Shifting Gears

Artist: Z-TripTitle: Shifting GearsRating: 4 StarsReviewed by: Paine

For the last five years, Z-Trip has been too strongly associated with his penchant for mixing Rock records with Rap records. Even so, it’s been entertaining to see huge veterans like DJ Muggs or DJ Spinbad follow suit. Regardless, Z-Trip has continued to rock parties, create themed mixes, and quietly chip away at his debut album. Before a single was out, fans projected a Paul’s Boutique or a Linkin Park sounding record. Z-Trip defied all, and released Shifting Gears (Hollywood), an album that simultaneously tells his story as well as Hip-hop’s.

Lyrically, this album follows the evolution of the spittin’ word. Of everyone featured, Jurassic 5’s Soup destroys all lines. His Grandmaster Caz styled party rocking delivery is something that few MC’s can provide, no matter who’s producing, and he makes “Listen to the DJ” a marvelously exciting opening, stuffed with energy and b-boy poise. The middle sections of the album dwindle. Almost exclusively, Z-Trip allows underground West Coast MC’s to shine with Murs (“Breakfast Club”) and Supernatural (“For My People”) fall into character wonderfully. Although it’s really silly, “Breakfast Club” captures some of the Schooly-D and Young MC fun of late 80’s Hip-Hop, as the two aforementioned emcees rhye all about cereal and cartoons. Chester Bennington of Linkin Park closes shop nicelyby flexing his vocals over the haunting, downtempo “Walking Dead”.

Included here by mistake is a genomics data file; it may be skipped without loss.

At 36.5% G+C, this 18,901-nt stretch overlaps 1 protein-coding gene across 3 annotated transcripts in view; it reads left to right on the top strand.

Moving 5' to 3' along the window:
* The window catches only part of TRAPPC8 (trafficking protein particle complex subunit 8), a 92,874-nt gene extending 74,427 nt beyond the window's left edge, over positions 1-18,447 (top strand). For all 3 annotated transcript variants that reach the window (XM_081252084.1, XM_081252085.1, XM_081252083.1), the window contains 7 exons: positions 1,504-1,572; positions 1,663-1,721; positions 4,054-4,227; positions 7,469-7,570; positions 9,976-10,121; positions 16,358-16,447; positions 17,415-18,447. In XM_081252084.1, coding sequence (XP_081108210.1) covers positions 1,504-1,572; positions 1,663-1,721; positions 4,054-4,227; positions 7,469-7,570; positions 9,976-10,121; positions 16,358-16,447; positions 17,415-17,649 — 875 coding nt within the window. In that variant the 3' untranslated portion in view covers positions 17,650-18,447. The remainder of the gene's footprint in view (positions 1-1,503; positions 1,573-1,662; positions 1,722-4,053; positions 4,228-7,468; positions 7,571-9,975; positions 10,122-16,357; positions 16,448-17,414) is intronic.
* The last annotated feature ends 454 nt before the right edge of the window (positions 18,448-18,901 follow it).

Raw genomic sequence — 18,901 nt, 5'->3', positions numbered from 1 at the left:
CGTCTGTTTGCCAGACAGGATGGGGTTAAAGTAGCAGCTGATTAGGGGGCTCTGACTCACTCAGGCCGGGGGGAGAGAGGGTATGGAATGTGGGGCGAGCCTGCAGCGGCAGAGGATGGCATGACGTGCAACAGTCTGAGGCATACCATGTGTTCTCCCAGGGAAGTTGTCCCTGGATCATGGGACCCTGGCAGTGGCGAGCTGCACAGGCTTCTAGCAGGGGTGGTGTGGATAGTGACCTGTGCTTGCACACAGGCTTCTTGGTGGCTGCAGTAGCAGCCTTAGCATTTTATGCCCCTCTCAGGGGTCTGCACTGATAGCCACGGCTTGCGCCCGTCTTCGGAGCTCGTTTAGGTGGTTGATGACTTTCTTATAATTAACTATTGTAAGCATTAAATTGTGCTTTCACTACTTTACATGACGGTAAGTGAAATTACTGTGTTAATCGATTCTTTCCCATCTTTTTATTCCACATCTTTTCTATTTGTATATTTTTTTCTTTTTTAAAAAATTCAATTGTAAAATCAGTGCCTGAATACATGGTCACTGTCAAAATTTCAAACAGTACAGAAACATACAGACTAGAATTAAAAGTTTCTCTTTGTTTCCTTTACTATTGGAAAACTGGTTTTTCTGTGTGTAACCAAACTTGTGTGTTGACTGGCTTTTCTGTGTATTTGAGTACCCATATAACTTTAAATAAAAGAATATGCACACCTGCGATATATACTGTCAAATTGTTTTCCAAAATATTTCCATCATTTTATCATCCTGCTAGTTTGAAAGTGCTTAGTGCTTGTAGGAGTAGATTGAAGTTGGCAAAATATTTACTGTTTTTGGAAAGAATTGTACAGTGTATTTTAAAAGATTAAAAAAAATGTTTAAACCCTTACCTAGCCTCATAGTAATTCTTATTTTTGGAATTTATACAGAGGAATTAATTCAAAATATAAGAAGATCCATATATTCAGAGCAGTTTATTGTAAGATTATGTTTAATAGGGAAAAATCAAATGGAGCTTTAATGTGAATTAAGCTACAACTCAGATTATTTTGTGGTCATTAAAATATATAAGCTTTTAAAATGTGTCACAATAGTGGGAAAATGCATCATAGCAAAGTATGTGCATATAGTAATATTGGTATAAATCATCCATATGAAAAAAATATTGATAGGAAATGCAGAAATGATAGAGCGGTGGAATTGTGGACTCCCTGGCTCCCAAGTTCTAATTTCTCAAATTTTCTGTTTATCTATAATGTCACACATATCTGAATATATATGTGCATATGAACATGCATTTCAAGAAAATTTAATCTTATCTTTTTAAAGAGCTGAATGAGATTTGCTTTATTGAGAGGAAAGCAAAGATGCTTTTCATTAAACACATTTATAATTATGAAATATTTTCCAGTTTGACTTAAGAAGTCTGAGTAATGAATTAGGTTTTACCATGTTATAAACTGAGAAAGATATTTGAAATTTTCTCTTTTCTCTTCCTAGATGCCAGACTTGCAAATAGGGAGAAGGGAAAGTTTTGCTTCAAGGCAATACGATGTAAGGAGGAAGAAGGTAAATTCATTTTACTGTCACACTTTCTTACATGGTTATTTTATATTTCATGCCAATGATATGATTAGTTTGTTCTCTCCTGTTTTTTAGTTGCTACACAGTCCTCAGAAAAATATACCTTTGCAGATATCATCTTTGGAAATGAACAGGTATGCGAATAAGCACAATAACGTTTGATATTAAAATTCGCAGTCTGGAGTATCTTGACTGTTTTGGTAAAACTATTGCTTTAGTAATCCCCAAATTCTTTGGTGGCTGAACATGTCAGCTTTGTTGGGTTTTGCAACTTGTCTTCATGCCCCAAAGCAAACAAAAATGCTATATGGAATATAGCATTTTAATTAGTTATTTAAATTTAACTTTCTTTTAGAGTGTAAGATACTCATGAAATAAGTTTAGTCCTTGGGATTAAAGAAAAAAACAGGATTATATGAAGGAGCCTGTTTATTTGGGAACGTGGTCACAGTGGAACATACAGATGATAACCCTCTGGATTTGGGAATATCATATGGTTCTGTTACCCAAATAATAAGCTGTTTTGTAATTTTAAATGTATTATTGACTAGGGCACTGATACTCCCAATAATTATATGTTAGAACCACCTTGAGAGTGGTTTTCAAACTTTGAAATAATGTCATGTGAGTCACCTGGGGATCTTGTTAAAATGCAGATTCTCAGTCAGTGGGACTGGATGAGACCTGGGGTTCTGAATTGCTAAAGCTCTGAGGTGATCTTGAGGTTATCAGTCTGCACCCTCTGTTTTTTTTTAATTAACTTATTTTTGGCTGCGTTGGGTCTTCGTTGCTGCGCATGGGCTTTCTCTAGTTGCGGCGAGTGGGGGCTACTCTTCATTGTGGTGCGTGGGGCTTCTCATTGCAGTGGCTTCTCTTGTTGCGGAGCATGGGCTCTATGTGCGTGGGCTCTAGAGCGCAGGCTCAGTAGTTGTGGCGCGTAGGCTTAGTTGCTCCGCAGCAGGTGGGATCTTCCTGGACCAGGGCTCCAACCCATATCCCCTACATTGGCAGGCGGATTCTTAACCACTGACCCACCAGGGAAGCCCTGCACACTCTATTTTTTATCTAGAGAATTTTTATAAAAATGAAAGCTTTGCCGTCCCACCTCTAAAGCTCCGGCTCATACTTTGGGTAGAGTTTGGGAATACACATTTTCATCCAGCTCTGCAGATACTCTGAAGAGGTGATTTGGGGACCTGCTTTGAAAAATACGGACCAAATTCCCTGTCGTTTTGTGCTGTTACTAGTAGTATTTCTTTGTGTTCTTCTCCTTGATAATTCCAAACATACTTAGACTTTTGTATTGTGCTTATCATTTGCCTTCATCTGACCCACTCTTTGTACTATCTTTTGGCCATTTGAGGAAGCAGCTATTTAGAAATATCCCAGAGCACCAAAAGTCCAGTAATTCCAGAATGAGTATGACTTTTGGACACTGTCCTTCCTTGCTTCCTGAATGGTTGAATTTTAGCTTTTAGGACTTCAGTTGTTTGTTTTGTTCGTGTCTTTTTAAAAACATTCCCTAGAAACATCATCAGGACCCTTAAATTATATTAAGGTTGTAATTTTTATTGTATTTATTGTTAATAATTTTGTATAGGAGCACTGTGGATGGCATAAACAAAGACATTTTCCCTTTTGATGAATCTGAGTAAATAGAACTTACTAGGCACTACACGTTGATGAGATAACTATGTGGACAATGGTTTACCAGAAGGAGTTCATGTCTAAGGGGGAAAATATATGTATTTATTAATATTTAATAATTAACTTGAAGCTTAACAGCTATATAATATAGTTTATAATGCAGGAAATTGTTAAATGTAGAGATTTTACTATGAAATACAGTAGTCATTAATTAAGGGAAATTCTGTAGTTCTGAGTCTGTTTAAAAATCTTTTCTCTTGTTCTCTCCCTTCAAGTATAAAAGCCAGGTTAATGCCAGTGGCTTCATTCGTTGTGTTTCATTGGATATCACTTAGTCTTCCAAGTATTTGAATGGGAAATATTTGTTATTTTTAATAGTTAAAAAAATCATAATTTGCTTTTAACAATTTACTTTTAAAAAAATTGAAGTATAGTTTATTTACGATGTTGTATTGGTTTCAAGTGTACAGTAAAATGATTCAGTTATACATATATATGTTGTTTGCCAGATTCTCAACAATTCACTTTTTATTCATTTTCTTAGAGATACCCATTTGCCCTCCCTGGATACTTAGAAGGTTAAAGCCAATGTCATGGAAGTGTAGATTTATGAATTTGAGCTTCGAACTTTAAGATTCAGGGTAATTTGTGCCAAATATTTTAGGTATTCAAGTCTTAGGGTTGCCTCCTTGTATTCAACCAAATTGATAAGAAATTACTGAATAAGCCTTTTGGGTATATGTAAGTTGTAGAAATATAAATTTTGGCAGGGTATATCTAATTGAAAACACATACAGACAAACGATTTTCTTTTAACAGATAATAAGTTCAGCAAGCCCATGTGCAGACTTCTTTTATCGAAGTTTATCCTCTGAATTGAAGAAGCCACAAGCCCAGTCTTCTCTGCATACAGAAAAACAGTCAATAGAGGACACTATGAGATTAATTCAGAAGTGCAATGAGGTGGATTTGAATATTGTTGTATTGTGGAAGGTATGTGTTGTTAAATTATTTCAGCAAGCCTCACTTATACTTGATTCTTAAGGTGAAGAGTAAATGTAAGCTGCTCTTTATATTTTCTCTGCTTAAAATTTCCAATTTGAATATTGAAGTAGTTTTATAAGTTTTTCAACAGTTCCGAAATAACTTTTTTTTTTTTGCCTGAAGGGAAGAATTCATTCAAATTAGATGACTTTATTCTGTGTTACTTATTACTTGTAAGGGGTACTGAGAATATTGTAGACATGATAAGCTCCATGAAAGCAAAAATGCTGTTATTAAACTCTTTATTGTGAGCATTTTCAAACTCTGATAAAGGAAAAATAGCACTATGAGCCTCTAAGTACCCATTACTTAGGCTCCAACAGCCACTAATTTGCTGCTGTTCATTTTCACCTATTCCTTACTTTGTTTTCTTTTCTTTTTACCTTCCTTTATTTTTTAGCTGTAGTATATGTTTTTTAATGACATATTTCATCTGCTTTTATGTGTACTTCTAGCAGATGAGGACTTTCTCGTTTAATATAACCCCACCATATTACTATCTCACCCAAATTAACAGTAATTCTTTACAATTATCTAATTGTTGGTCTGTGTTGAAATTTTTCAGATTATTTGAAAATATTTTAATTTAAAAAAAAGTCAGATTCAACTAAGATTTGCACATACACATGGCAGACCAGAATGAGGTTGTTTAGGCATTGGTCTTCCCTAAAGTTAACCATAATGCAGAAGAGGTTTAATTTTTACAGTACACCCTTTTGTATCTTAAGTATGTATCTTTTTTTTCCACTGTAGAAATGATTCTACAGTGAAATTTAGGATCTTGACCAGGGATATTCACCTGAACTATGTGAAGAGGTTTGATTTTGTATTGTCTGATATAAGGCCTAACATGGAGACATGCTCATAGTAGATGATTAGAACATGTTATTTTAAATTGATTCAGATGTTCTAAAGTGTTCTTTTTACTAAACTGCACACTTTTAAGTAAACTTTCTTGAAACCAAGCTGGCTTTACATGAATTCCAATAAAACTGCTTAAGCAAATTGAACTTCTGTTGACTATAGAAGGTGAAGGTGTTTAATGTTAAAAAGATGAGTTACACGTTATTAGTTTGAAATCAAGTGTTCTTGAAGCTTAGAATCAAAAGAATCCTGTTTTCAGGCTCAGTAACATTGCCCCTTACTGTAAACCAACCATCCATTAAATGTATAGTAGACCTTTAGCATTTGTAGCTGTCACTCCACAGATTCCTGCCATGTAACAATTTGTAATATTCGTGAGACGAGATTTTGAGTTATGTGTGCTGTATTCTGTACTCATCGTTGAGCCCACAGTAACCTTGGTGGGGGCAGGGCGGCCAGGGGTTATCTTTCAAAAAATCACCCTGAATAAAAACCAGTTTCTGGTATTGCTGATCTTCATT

Although there is some nice scratching early on, one can easily forget that Z-Trip is the DJ that he is. Instead, the producer genius emerges. As with the lyrics, it becomes clear that the DJ has listened to enough records to simply recreate them. The two-part “Revolution” may very well be Z-Trip’s shining moment. A microcosm of the whole album, the mood shifts within the song to end upon a serious tone of unrest. The only place where Z-Trip slips may be “Shock and Awe” with Public Enemy, which musically sounds as raucous as the words. Z-Trip may have been trying to mimic The Bombsquad’s sound, but it’s more like Chuck D’s work with Confrontation Camp, which isn’t nearly as honored. Otherwise, Z-Trip should be receiving massive amounts of production work from all sides.

Already getting radio play in many markets, it’s refreshing that Shifting Gears will be reaching new fans of Hip-hop with an accurate representation. Z-Trip achieved his greatest goals without playing himself out, even if “Mash-up’s” are in. Like a Prince Paul, Z-Trip seems to freak the party right onto the album, and still inject high concepts and sophistication.

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